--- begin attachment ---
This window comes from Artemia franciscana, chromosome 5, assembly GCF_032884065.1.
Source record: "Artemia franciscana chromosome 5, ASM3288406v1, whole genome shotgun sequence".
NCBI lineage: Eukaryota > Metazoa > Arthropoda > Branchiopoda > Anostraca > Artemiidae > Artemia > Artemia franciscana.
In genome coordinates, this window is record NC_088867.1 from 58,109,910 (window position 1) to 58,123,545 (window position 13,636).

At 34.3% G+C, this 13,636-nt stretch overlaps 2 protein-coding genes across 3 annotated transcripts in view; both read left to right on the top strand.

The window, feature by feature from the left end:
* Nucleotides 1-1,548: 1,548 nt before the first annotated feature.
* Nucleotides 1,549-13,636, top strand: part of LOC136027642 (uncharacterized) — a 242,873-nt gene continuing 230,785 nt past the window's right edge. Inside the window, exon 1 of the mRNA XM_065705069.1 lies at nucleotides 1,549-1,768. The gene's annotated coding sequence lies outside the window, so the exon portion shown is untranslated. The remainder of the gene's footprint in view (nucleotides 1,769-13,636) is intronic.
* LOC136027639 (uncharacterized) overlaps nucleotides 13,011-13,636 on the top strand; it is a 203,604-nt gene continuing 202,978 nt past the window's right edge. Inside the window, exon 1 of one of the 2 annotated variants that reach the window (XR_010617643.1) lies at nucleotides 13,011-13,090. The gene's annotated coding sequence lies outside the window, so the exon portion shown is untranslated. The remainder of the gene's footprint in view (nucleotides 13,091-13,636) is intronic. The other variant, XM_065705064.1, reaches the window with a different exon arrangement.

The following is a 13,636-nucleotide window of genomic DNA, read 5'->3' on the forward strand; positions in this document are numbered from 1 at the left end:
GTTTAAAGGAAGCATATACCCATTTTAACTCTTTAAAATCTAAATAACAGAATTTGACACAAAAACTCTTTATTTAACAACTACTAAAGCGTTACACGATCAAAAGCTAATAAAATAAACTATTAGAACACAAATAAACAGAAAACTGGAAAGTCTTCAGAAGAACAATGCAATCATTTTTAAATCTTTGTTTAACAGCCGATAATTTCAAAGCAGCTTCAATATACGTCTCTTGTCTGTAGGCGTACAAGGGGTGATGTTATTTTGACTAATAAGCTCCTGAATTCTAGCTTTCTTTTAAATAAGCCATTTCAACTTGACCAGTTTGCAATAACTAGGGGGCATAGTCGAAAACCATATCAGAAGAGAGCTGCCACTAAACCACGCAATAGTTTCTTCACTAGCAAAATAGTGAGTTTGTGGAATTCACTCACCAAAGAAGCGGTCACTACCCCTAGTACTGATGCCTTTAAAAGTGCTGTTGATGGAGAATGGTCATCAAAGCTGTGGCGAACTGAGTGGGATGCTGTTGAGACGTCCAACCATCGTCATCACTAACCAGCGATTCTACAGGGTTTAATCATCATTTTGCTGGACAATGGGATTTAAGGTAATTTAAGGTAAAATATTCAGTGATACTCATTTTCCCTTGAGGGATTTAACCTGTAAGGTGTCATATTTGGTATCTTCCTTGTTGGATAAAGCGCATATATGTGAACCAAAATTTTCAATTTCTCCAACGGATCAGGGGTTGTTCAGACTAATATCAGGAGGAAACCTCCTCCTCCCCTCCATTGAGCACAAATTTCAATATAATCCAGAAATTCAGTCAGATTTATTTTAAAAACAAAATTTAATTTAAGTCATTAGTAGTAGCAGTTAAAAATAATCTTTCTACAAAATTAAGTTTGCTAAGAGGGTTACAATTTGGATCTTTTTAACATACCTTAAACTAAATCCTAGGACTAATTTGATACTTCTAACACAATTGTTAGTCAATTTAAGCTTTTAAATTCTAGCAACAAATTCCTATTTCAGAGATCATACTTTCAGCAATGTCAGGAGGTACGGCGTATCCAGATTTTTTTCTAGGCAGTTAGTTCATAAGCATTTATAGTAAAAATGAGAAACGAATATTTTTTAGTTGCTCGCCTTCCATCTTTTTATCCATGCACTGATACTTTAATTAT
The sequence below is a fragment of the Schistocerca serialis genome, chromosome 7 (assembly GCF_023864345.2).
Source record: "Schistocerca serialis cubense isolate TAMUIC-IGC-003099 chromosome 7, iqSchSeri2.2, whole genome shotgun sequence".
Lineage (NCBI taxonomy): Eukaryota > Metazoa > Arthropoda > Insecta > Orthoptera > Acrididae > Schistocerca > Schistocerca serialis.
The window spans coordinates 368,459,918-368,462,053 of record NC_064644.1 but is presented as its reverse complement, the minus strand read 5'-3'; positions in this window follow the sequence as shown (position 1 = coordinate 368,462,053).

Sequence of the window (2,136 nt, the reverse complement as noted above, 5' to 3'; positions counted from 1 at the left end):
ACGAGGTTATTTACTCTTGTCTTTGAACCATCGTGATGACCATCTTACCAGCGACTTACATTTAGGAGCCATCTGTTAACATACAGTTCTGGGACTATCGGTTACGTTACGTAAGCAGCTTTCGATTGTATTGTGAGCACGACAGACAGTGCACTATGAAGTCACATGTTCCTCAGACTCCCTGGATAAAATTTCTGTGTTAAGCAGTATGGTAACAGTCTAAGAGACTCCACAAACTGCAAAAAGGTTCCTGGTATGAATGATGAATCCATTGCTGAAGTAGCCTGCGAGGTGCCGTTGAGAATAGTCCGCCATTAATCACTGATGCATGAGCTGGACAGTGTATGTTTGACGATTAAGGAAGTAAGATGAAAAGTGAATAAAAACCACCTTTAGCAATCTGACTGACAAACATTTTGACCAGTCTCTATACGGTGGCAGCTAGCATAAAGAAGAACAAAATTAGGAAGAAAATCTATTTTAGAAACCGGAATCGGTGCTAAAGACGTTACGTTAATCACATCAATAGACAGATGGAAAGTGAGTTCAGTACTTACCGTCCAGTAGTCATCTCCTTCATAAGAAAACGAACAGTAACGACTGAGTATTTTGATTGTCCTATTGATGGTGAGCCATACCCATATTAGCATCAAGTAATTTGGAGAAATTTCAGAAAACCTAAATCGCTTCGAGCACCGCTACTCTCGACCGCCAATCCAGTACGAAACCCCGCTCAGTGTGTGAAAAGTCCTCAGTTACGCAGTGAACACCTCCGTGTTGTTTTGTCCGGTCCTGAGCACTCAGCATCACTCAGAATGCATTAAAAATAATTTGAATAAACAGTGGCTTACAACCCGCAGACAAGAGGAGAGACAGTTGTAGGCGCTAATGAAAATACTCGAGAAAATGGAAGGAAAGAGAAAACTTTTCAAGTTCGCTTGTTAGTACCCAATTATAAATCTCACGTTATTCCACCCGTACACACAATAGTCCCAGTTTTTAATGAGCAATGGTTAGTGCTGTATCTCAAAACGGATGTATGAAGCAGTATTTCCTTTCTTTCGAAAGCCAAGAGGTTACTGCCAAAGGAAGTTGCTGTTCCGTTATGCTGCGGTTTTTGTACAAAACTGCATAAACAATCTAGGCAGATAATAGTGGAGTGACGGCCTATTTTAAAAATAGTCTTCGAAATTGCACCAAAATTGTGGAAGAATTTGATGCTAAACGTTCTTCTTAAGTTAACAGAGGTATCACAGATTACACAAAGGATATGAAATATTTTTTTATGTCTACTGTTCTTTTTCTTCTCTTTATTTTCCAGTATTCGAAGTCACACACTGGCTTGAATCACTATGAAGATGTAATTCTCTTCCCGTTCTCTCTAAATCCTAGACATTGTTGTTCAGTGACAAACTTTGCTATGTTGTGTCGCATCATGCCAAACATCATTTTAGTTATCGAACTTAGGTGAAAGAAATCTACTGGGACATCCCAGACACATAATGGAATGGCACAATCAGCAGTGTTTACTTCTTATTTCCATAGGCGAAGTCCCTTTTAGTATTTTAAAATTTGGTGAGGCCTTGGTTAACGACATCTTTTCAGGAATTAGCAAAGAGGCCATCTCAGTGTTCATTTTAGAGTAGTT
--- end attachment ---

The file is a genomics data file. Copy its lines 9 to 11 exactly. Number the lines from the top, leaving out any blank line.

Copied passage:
* LOC136027639 (uncharacterized) overlaps nucleotides 13,011-13,636 on the top strand; it is a 203,604-nt gene continuing 202,978 nt past the window's right edge. Inside the window, exon 1 of one of the 2 annotated variants that reach the window (XR_010617643.1) lies at nucleotides 13,011-13,090. The gene's annotated coding sequence lies outside the window, so the exon portion shown is untranslated. The remainder of the gene's footprint in view (nucleotides 13,091-13,636) is intronic. The other variant, XM_065705064.1, reaches the window with a different exon arrangement.

The following is a 13,636-nucleotide window of genomic DNA, read 5'->3' on the forward strand; positions in this document are numbered from 1 at the left end:
GTTTAAAGGAAGCATATACCCATTTTAACTCTTTAAAATCTAAATAACAGAATTTGACACAAAAACTCTTTATTTAACAACTACTAAAGCGTTACACGATCAAAAGCTAATAAAATAAACTATTAGAACACAAATAAACAGAAAACTGGAAAGTCTTCAGAAGAACAATGCAATCATTTTTAAATCTTTGTTTAACAGCCGATAATTTCAAAGCAGCTTCAATATACGTCTCTTGTCTGTAGGCGTACAAGGGGTGATGTTATTTTGACTAATAAGCTCCTGAATTCTAGCTTTCTTTTAAATAAGCCATTTCAACTTGACCAGTTTGCAATAACTAGGGGGCATAGTCGAAAACCATATCAGAAGAGAGCTGCCACTAAACCACGCAATAGTTTCTTCACTAGCAAAATAGTGAGTTTGTGGAATTCACTCACCAAAGAAGCGGTCACTACCCCTAGTACTGATGCCTTTAAAAGTGCTGTTGATGGAGAATGGTCATCAAAGCTGTGGCGAACTGAGTGGGATGCTGTTGAGACGTCCAACCATCGTCATCACTAACCAGCGATTCTACAGGGTTTAATCATCATTTTGCTGGACAATGGGATTTAAGGTAATTTAAGGTAAAATATTCAGTGATACTCATTTTCCCTTGAGGGATTTAACCTGTAAGGTGTCATATTTGGTATCTTCCTTGTTGGATAAAGCGCATATATGTGAACCAAAATTTTCAATTTCTCCAACGGATCAGGGGTTGTTCAGACTAATATCAGGAGGAAACCTCCTCCTCCCCTCCATTGAGCACAAATTTCAATATAATCCAGAAATTCAGTCAGATTTATTTTAAAAACAAAATTTAATTTAAGTCATTAGTAGTAGCAGTTAAAAATAATCTTTCTACAAAATTAAGTTTGCTAAGAGGGTTACAATTTGGATCTTTTTAACATACCTTAAACTAAATCCTAGGACTAATTTGATACTTCTAACACAATTGTTAGTCAATTTAAGCTTTTAAATTCTAGCAACAAATTCCTATTTCAGAGATCATACTTTCAGCAATGTCAGGAGGTACGGCGTATCCAGATTTTTTTCTAGGCAGTTAGTTCATAAGCATTTATAGTAAAAATGAGAAACGAATATTTTTTAGTTGCTCGCCTTCCATCTTTTTATCCATGCACTGATACTTTAATTAT